Artist Georgia Sagri.

The symposium’s other speakers took a variety of approaches more familiar to academic settings. Its organizer, Sarah Richter, a Ph.D. student in the Performance Studies department, broke down the settler-colonial, heteronormative, and capitalist ideologies embedded in the Langstroth hive, the boxy, domestic apparatus invented in 1851 by a Pennsylvania minister and which, to this day, remains the industry bee-keeping standard. Moten cycled through topics including the Borg, poetry, jazz, and the unfixity of units of measure, alliterating and punning all the way. Artist Georgia Sagri, who came from Greece for the occasion, delivered a mournful talk/performance that began with her discussing the recent deaths of two friends, including the LGTBQ activist Zak Kostopoulos, who was murdered in Athens last fall (six men, including four police officers, have been arrested). She then segued into a rumination on her personal/public project space, Hyle, and how to keep moving forward with it in a way that evades both privatization and official nonprofit status in favor of some other, undefined form of collective organization. This resistance not just to societal mandate but to definition in general knit together the day’s events. Language’s plasticity was key. Hyle itself means “matter,” with the implication of something that has no inherent form.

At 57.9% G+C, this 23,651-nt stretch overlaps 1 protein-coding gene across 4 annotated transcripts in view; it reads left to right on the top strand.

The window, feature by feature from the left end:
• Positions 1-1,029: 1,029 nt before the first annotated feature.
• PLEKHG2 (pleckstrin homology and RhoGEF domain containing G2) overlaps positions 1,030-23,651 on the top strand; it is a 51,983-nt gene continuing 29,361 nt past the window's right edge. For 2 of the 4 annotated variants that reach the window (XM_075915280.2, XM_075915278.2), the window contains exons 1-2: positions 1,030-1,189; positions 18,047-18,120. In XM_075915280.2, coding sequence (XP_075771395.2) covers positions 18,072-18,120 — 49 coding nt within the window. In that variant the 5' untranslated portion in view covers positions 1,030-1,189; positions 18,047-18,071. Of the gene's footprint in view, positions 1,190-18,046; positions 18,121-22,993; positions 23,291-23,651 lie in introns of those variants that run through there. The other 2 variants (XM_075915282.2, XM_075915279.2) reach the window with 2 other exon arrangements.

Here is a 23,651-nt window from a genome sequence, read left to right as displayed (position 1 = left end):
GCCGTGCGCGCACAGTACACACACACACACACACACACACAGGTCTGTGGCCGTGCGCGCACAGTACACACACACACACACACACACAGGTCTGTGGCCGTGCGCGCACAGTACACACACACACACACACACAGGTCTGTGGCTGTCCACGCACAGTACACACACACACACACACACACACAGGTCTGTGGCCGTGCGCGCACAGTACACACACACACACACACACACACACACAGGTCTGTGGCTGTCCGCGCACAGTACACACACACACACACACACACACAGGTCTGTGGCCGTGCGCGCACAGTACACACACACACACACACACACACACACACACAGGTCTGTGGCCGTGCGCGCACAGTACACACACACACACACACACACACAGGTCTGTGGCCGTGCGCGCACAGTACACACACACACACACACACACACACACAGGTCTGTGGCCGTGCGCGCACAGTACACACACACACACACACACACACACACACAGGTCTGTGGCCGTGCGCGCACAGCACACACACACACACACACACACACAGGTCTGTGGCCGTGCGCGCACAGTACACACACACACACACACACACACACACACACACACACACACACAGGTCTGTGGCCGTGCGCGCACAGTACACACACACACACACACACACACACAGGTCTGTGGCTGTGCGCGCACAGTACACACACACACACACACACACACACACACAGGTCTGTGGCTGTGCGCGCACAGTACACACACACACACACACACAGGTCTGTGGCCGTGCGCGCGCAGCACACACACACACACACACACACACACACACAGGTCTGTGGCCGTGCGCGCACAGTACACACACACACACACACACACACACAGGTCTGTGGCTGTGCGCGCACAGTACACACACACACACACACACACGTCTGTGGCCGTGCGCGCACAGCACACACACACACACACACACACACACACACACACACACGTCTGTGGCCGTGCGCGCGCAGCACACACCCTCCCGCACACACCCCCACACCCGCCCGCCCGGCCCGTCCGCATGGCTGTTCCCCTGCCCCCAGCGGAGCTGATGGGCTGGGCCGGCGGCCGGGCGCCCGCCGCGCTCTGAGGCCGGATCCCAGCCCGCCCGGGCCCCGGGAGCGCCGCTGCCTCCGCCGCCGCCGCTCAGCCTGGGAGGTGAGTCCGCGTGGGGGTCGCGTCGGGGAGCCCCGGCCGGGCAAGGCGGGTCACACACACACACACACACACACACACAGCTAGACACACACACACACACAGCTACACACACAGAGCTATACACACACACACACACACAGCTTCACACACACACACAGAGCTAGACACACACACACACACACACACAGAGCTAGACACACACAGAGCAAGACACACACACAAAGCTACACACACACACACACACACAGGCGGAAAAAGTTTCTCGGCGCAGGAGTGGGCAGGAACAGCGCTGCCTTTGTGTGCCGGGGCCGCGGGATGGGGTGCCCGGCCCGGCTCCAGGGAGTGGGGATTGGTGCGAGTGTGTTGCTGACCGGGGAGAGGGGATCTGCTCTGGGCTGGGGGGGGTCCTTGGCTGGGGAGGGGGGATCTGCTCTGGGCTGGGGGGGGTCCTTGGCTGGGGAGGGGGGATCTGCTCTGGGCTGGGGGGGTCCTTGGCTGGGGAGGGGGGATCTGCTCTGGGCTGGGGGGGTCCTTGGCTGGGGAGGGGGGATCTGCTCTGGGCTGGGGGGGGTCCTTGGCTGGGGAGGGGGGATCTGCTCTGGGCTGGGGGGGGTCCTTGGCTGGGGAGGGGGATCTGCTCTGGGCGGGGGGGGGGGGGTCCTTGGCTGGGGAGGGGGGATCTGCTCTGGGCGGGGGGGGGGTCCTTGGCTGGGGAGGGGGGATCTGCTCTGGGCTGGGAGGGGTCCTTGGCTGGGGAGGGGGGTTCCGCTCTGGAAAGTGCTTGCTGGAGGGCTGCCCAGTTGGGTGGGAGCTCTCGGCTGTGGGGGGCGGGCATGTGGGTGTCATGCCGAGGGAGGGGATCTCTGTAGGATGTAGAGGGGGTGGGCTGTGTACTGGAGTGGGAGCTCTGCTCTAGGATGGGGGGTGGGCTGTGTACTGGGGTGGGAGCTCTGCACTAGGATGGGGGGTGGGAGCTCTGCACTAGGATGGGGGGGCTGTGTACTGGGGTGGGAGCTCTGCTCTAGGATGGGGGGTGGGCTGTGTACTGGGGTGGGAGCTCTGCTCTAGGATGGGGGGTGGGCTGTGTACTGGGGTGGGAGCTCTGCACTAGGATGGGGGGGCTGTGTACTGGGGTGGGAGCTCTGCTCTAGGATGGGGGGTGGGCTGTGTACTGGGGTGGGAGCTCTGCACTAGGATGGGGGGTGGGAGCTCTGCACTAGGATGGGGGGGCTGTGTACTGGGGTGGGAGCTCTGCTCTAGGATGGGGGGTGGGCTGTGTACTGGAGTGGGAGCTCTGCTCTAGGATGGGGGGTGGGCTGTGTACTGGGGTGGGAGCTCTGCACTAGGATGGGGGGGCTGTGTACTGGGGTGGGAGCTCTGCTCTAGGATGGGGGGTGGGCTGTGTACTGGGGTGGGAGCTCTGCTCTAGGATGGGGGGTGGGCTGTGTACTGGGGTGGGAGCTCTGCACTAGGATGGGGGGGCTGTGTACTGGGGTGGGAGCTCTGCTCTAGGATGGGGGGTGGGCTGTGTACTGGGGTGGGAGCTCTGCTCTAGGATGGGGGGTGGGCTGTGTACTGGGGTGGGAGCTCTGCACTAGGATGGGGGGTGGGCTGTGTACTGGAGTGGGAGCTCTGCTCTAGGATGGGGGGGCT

Listening to the presenters, I kept thinking of Donna Haraway, who shares the bee-unkeeper’s emphasis on the relational, intertwined nature of life on earth as well as his care with language. Thiele’s fellow Californian proposes as a happier alternative to our current apocalyptic era the Chthulucene. This “ongoing temporality” has as its prime mover Gaia, a chaotic force that escapes and overrides the human and enters into myriad manifestations: gorgons, cnidarians, and Potnia Melissa, Mistress of the Bees. “Gaia is not about a list of questions waiting for rational policies; Gaia is an intrusive event that undoes thinking as usual,” Haraway writes in her book Staying with the Trouble: Making Kin in the Chthulucene (2016). The Gaian also undoes language as usual, eliciting the dedicated locutions of Thiele (whose advocacy organization happens to be called Gaia Bees) and, depending on one’s cosmology, perhaps also the rigorous undoing practiced by the rest of the presenters at “Hiving.”

Haraway differentiates her Chthulucene from Lovecraft’s Cthulu; a careful reader will note the divergent spelling. Likewise, VanderMeer differentiates himself even in the fine grain of his metaphors from the virulently racist Lovecraft. Turning the screw, VanderMeer makes his Crawler, who terrorizes by resisting description, into an agent of language: The creature disgorges destroyer-creator psalms onto the walls of a spiral tunnel it inhabits, “writing” words in a fungus-like medium that is itself alive, and teeming: “Where lies the strangling fruit that came from the hand of the sinner I shall bring forth the seeds of the dead to share with the worms.” That which defies the ascription of a label should not be seen as malign, VanderMeer seems to say (though with rather more eschatological emphasis than Haraway might prefer); rather, it may produce new and extraordinary forms.